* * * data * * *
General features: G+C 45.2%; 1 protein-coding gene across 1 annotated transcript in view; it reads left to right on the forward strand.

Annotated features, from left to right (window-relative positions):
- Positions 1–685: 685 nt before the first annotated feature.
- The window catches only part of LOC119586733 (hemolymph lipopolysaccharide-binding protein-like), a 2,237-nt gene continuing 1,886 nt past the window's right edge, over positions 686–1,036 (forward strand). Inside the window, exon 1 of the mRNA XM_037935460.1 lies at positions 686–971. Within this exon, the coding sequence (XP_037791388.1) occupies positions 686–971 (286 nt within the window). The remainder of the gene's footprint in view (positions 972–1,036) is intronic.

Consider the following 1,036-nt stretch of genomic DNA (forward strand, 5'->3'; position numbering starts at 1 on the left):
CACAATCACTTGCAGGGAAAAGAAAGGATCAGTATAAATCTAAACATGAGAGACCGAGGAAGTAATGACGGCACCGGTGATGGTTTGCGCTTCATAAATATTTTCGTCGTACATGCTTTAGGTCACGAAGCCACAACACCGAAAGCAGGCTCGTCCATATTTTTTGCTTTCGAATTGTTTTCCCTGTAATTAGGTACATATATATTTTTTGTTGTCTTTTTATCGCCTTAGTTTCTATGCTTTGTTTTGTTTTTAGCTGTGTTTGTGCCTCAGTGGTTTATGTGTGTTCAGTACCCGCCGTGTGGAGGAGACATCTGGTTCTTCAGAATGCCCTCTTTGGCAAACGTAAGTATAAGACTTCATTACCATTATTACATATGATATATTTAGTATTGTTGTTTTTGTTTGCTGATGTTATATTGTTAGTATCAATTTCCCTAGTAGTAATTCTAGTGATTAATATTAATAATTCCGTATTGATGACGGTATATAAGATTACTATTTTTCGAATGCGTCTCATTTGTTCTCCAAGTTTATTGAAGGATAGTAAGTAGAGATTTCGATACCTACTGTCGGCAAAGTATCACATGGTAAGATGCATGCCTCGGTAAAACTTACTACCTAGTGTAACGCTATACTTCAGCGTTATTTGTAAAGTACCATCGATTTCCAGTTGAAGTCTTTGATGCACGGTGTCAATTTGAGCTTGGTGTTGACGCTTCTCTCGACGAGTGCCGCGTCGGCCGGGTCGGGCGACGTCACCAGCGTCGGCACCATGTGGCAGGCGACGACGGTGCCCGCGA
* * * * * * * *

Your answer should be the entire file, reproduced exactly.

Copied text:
General features: G+C 45.2%; 1 protein-coding gene across 1 annotated transcript in view; it reads left to right on the forward strand.

Annotated features, from left to right (window-relative positions):
- Positions 1–685: 685 nt before the first annotated feature.
- The window catches only part of LOC119586733 (hemolymph lipopolysaccharide-binding protein-like), a 2,237-nt gene continuing 1,886 nt past the window's right edge, over positions 686–1,036 (forward strand). Inside the window, exon 1 of the mRNA XM_037935460.1 lies at positions 686–971. Within this exon, the coding sequence (XP_037791388.1) occupies positions 686–971 (286 nt within the window). The remainder of the gene's footprint in view (positions 972–1,036) is intronic.

Consider the following 1,036-nt stretch of genomic DNA (forward strand, 5'->3'; position numbering starts at 1 on the left):
CACAATCACTTGCAGGGAAAAGAAAGGATCAGTATAAATCTAAACATGAGAGACCGAGGAAGTAATGACGGCACCGGTGATGGTTTGCGCTTCATAAATATTTTCGTCGTACATGCTTTAGGTCACGAAGCCACAACACCGAAAGCAGGCTCGTCCATATTTTTTGCTTTCGAATTGTTTTCCCTGTAATTAGGTACATATATATTTTTTGTTGTCTTTTTATCGCCTTAGTTTCTATGCTTTGTTTTGTTTTTAGCTGTGTTTGTGCCTCAGTGGTTTATGTGTGTTCAGTACCCGCCGTGTGGAGGAGACATCTGGTTCTTCAGAATGCCCTCTTTGGCAAACGTAAGTATAAGACTTCATTACCATTATTACATATGATATATTTAGTATTGTTGTTTTTGTTTGCTGATGTTATATTGTTAGTATCAATTTCCCTAGTAGTAATTCTAGTGATTAATATTAATAATTCCGTATTGATGACGGTATATAAGATTACTATTTTTCGAATGCGTCTCATTTGTTCTCCAAGTTTATTGAAGGATAGTAAGTAGAGATTTCGATACCTACTGTCGGCAAAGTATCACATGGTAAGATGCATGCCTCGGTAAAACTTACTACCTAGTGTAACGCTATACTTCAGCGTTATTTGTAAAGTACCATCGATTTCCAGTTGAAGTCTTTGATGCACGGTGTCAATTTGAGCTTGGTGTTGACGCTTCTCTCGACGAGTGCCGCGTCGGCCGGGTCGGGCGACGTCACCAGCGTCGGCACCATGTGGCAGGCGACGACGGTGCCCGCGA